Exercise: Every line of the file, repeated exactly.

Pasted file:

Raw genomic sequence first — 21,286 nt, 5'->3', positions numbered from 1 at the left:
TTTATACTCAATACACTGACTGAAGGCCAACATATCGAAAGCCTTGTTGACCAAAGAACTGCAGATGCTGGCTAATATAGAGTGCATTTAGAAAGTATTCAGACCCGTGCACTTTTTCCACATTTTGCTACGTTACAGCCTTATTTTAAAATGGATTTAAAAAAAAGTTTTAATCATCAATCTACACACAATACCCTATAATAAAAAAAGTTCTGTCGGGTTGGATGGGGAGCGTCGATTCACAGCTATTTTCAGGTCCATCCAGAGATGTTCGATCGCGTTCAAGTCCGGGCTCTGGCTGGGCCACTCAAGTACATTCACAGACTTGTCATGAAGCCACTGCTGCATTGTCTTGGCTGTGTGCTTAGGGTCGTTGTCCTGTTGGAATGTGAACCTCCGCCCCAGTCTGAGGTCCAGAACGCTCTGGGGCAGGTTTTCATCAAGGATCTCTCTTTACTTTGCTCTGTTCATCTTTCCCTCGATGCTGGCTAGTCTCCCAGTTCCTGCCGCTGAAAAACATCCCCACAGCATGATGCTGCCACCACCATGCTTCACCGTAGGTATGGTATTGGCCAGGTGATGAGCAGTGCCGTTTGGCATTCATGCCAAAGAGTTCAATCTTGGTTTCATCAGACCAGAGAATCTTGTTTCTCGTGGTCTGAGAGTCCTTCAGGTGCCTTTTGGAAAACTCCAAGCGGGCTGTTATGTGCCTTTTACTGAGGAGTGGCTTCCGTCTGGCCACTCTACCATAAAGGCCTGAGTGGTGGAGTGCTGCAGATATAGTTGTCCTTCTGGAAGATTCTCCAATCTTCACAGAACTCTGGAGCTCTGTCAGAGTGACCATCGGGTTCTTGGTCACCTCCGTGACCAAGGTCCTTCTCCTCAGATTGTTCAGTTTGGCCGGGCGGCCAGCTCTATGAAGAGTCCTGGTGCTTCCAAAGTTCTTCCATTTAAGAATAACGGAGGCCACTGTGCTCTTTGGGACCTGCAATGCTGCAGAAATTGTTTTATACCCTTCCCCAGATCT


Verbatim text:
Raw genomic sequence first — 21,286 nt, 5'->3', positions numbered from 1 at the left:
TTTATACTCAATACACTGACTGAAGGCCAACATATCGAAAGCCTTGTTGACCAAAGAACTGCAGATGCTGGCTAATATAGAGTGCATTTAGAAAGTATTCAGACCCGTGCACTTTTTCCACATTTTGCTACGTTACAGCCTTATTTTAAAATGGATTTAAAAAAAAGTTTTAATCATCAATCTACACACAATACCCTATAATAAAAAAAGTTCTGTCGGGTTGGATGGGGAGCGTCGATTCACAGCTATTTTCAGGTCCATCCAGAGATGTTCGATCGCGTTCAAGTCCGGGCTCTGGCTGGGCCACTCAAGTACATTCACAGACTTGTCATGAAGCCACTGCTGCATTGTCTTGGCTGTGTGCTTAGGGTCGTTGTCCTGTTGGAATGTGAACCTCCGCCCCAGTCTGAGGTCCAGAACGCTCTGGGGCAGGTTTTCATCAAGGATCTCTCTTTACTTTGCTCTGTTCATCTTTCCCTCGATGCTGGCTAGTCTCCCAGTTCCTGCCGCTGAAAAACATCCCCACAGCATGATGCTGCCACCACCATGCTTCACCGTAGGTATGGTATTGGCCAGGTGATGAGCAGTGCCGTTTGGCATTCATGCCAAAGAGTTCAATCTTGGTTTCATCAGACCAGAGAATCTTGTTTCTCGTGGTCTGAGAGTCCTTCAGGTGCCTTTTGGAAAACTCCAAGCGGGCTGTTATGTGCCTTTTACTGAGGAGTGGCTTCCGTCTGGCCACTCTACCATAAAGGCCTGAGTGGTGGAGTGCTGCAGATATAGTTGTCCTTCTGGAAGATTCTCCAATCTTCACAGAACTCTGGAGCTCTGTCAGAGTGACCATCGGGTTCTTGGTCACCTCCGTGACCAAGGTCCTTCTCCTCAGATTGTTCAGTTTGGCCGGGCGGCCAGCTCTATGAAGAGTCCTGGTGCTTCCAAAGTTCTTCCATTTAAGAATAACGGAGGCCACTGTGCTCTTTGGGACCTGCAATGCTGCAGAAATTGTTTTATACCCTTCCCCAGATCT